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Brett Stokes and one of his abstract pieces, which is on display with several others at Café des Artistes

Stokes exhibits abstracts at Café des Artistes

Thursday, September 4th, 2008
Issue 36, Volume 12.
Nathalie Taylor
Features Editor

"The force that through the green fuse drives the flower

Drives my green age; that blasts the roots of trees

Is my destroyer."

– Dylan Thomas

Cherokee artist Brett Stokes shares an artistic philosophy with the Welsh poet Dylan Thomas. In Thomas’ poem "The Force that Through the Green Fuse Drives the Flower," he explores the interconnection of all life. In Stokes’ current exploration of abstract painting, his goal is to express the interconnection of life in the natural world.

During the greater part of his artistic career Stokes has painted what he calls "objective" art. That is, art that is representational of a recognizable object. This is his first experience with what he terms non-objective or abstract art – paintings which are not as easily interpreted by the viewer. He thinks that most people feel the need to address a recognizable object and thus are not immediately drawn to the abstract form of expression.

Stokes comments on why he has decided to explore abstract art, "I wanted to express the most amount of content with the least amount of information." He describes abstract art as existing "below the radar of consciousness."

Brett Stokes began his adventure with abstract art after painting over one of his portraits of a young Indian girl. "I felt it was static," he said. At that moment a "charged thought" raced through his head: "Paint like a fanatic – wild!" He further explained, "Photo-representational renderings are too slow; I can’t get an emotional release."

Stokes said that he has "never been a huge fan of abstract" but mentioned that "there is a literacy that comes into play." He said that understanding non-objective art is an interesting process – a sort of literacy with a language which needs to be understood. The viewer will be "looking for balance between light and dark, Advertisement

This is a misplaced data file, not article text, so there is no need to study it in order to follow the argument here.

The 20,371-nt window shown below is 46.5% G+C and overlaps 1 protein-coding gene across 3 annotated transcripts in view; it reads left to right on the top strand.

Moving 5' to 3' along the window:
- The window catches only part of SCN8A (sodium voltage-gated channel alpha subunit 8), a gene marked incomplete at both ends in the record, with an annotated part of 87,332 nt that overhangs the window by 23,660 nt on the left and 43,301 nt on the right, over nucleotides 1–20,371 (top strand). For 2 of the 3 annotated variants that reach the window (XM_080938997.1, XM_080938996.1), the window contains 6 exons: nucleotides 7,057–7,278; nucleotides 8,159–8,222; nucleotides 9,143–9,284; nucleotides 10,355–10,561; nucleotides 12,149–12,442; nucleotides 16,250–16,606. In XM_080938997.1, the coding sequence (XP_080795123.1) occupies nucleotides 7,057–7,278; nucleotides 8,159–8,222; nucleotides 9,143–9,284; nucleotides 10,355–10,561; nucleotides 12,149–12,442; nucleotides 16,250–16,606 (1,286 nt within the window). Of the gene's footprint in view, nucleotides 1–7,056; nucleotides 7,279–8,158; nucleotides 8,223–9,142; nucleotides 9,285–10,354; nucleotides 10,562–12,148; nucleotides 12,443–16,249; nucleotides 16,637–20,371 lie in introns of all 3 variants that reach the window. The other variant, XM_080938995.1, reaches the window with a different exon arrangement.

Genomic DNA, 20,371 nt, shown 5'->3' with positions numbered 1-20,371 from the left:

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shapes and composition – that is the language."

The artist shares some thoughts for those who view his works, "Abstract art exists below the radar of consciousness." He also mentioned that it will take a lot longer for the person to view the piece. "I would encourage people to pay attention to their feelings and what the splatters and drips mean to them."

A stunning landscape piece seems to be wavering on the edge of abstract. The trees are purple, the sky is purple and the ground is white. Does the white ground represent sand or snow or something else? Is the sky raining snow or ash – or are those white spots stars? He encourages each individual viewer to decide.

One large colorful painting definitely screams for attention. It is not a work of art that one can just walk by and ignore; it demands that its presence be acknowledged. The yellow bursts from the canvas along with violent splashes of red. Colors affect us all. We are each drawn to colors in unique ways through our spiritual being and subconscious mind. I believe that is one of abstract art’s clearest messages.

The piece that portrays the Mitten Buttes of Monument Valley is fascinating. A portion of the painting is objectional art, but below the recognizable landscape is where the abstract art comes alive. I feel that the shapes and bursts of color below the buttes represent how the various rock strata were formed millions of years ago. To another viewer it could represent something entirely different. Each individual brings his or her own perspective and life experiences to art; and if I interpret it in one manner and the next viewer sees something entirely different, I think that Brett Stokes has accomplished his artistic objectives.



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